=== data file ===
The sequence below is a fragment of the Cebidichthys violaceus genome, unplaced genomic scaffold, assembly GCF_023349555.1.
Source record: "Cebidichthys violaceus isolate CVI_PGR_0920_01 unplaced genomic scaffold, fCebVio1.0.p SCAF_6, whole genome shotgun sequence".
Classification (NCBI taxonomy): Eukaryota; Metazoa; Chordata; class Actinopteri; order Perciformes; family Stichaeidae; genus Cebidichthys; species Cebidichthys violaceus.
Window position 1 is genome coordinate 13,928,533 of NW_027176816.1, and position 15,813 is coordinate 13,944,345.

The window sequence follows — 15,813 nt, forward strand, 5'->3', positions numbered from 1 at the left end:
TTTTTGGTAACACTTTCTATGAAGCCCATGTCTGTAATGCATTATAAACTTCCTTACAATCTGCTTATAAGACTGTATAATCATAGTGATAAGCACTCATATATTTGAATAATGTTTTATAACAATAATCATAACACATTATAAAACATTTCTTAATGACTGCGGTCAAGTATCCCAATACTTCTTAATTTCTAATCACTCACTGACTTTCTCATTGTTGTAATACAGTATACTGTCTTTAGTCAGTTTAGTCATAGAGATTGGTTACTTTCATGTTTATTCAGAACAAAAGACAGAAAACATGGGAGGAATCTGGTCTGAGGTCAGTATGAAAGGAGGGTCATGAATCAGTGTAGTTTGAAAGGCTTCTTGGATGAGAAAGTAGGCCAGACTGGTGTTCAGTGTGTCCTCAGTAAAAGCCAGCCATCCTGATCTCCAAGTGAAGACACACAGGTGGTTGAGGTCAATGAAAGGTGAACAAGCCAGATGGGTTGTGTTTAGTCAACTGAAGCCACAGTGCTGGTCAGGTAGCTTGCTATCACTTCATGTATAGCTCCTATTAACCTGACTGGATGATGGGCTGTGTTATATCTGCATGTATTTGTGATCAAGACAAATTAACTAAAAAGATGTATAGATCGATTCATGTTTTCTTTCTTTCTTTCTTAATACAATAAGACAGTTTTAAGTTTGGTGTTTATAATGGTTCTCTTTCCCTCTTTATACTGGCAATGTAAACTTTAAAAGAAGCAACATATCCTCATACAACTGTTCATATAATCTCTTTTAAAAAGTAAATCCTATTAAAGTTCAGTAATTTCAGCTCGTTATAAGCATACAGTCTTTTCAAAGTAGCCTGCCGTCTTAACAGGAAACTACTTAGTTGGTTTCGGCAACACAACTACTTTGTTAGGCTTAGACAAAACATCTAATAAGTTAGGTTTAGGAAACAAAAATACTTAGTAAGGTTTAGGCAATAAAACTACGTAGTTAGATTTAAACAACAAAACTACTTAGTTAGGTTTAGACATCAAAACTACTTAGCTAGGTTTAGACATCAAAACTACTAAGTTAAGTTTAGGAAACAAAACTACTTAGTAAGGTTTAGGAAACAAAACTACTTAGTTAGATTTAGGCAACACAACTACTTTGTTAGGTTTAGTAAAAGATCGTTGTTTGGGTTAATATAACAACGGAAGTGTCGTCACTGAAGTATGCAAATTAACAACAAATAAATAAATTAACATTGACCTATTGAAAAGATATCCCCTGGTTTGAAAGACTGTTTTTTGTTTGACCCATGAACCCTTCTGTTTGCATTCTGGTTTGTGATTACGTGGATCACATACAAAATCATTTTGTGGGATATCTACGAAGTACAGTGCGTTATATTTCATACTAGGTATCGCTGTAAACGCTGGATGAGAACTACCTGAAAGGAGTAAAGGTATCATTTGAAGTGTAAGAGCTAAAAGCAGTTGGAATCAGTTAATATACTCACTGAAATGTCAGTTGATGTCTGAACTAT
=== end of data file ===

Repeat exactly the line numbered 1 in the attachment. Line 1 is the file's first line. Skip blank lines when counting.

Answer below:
The sequence below is a fragment of the Cebidichthys violaceus genome, unplaced genomic scaffold, assembly GCF_023349555.1.